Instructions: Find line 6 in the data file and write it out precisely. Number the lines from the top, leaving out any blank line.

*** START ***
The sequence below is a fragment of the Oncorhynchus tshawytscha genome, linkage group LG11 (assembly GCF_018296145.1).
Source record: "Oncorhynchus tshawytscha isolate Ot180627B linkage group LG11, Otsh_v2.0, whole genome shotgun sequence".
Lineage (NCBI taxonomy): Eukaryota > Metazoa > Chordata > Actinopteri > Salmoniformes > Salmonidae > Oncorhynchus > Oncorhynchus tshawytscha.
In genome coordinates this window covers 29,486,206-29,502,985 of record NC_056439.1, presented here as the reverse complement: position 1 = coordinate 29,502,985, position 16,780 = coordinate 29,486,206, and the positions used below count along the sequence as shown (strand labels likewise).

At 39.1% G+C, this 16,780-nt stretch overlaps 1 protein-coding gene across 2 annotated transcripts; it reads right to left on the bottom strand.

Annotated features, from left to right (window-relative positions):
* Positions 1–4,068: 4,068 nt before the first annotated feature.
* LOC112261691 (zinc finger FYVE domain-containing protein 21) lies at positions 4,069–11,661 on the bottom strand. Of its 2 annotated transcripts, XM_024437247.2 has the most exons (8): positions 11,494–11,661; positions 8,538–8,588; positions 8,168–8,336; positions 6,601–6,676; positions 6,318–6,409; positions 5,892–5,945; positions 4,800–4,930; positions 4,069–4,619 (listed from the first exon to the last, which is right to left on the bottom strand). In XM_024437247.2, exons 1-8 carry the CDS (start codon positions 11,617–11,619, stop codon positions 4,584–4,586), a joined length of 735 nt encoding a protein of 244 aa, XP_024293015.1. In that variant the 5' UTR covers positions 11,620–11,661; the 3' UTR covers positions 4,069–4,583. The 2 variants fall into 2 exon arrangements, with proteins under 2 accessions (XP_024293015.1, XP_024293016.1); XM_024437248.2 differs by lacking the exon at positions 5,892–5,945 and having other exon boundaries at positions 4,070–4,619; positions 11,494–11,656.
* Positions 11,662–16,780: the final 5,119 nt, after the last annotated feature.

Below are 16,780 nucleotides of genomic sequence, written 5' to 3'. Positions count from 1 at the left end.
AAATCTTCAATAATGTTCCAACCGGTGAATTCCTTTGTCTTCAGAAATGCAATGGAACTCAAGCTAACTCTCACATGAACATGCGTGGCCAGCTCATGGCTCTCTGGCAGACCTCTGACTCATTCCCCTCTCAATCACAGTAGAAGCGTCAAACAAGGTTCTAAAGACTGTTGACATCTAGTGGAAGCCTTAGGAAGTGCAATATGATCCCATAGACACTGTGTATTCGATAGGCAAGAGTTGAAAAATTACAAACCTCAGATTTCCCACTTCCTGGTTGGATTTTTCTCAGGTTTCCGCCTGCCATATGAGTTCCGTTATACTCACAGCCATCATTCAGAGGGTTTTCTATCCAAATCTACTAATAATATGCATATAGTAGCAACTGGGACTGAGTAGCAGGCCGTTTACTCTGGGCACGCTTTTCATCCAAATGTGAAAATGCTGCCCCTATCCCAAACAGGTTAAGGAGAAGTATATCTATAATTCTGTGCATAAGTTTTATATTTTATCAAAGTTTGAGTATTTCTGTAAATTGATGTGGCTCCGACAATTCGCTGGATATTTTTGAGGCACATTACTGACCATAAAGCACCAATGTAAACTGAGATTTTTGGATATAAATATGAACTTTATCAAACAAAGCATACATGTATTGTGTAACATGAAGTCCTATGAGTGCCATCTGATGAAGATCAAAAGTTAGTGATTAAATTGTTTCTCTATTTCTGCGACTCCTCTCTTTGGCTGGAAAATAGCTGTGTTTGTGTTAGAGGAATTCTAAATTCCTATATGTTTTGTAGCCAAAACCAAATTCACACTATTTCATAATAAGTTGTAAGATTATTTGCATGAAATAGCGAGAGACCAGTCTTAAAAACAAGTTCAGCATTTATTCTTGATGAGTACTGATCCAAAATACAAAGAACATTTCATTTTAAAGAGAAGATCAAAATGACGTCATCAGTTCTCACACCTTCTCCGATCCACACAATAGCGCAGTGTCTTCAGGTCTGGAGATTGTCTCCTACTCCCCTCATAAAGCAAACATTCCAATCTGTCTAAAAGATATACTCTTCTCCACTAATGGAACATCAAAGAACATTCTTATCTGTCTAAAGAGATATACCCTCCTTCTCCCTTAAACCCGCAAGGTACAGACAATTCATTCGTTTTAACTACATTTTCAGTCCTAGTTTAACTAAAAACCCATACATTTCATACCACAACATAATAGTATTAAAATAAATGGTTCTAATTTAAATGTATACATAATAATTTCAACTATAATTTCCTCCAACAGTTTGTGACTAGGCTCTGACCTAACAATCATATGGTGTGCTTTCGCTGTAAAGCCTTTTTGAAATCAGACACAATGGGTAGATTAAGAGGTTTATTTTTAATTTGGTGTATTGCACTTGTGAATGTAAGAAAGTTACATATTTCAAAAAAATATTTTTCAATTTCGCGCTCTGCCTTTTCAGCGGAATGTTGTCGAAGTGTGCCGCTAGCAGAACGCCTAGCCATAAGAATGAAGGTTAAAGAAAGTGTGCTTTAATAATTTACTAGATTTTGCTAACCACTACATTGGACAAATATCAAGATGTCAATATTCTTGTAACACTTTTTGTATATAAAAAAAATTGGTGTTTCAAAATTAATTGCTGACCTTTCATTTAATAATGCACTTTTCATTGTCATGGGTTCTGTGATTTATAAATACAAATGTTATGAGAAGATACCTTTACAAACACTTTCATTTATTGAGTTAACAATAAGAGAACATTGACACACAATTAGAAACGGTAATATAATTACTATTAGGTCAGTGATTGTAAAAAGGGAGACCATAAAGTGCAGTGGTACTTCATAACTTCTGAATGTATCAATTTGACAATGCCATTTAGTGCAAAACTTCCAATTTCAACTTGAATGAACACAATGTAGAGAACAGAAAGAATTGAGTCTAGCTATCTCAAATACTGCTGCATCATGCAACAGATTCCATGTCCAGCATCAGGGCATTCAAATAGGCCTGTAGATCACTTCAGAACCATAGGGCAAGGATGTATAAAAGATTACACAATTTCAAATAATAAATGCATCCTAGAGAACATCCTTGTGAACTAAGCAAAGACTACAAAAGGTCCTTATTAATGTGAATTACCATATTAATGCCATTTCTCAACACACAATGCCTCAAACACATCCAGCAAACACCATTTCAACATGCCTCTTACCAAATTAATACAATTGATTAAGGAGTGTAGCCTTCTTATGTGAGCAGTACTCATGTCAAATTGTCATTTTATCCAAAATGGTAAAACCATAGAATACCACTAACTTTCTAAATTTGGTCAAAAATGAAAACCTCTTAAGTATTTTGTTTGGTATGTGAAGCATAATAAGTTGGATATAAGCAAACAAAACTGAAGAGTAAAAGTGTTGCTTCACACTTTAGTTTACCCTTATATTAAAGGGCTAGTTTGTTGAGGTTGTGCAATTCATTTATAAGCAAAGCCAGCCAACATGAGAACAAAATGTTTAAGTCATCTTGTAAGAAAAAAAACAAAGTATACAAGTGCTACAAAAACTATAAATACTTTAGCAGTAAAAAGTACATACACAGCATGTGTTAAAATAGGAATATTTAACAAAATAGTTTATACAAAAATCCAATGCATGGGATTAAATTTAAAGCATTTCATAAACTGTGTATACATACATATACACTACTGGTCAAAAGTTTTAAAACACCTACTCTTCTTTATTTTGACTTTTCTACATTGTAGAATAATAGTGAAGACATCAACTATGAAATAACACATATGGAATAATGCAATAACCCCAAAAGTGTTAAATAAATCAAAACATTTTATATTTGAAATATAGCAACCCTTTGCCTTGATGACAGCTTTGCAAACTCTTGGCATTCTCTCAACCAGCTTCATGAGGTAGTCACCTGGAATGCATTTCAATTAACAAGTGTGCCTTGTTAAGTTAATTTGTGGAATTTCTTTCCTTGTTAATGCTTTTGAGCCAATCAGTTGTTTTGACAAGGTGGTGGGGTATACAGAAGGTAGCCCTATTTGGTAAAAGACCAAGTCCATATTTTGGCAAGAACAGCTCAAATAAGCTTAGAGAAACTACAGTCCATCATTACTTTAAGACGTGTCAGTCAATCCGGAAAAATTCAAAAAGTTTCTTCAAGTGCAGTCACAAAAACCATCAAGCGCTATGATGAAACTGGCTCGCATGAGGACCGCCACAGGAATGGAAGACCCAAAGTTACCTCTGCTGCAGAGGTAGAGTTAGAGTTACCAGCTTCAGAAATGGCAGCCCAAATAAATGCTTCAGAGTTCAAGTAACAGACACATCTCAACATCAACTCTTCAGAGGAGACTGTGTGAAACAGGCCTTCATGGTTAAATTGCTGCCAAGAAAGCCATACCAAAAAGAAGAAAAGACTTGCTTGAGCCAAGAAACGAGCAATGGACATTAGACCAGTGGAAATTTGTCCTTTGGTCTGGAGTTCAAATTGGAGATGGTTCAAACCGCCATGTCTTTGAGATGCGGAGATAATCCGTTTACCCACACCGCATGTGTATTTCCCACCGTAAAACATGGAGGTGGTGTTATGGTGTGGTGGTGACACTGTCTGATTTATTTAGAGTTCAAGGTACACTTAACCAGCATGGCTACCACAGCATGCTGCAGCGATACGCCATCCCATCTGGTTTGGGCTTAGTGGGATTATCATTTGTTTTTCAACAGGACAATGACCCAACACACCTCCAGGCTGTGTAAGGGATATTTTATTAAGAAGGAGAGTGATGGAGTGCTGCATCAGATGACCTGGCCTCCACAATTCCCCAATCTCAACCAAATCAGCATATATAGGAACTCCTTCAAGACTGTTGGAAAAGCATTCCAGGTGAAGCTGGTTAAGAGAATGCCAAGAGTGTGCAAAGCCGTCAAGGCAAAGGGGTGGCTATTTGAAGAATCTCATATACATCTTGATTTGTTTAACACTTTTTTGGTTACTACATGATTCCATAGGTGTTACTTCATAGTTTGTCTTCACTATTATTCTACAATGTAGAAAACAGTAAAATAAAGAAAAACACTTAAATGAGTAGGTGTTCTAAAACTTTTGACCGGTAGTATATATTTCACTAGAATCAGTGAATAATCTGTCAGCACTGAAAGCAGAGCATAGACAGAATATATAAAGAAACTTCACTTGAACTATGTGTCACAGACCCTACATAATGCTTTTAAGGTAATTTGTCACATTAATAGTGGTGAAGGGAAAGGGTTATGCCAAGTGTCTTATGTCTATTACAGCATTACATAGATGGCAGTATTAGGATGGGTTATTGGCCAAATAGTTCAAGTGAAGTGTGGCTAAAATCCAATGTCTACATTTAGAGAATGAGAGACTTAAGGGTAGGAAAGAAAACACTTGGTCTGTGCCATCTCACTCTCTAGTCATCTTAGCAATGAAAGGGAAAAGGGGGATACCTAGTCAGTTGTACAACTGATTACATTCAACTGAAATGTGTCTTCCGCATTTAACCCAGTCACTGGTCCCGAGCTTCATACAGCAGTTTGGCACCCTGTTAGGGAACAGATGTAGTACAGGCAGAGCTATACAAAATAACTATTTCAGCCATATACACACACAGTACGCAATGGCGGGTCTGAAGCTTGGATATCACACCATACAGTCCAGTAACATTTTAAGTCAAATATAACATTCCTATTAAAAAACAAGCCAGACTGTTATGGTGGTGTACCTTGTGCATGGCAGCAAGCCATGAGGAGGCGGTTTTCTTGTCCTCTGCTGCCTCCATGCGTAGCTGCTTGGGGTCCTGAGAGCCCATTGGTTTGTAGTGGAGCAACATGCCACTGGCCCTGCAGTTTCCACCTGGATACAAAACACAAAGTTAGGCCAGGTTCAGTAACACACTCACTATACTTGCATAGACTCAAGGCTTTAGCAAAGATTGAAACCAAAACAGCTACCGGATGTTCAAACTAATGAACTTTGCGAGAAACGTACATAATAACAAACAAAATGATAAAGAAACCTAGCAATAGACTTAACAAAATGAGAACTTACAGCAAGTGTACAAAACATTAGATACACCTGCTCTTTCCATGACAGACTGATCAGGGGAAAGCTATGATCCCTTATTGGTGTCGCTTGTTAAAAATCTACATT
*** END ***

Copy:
Annotated features, from left to right (window-relative positions):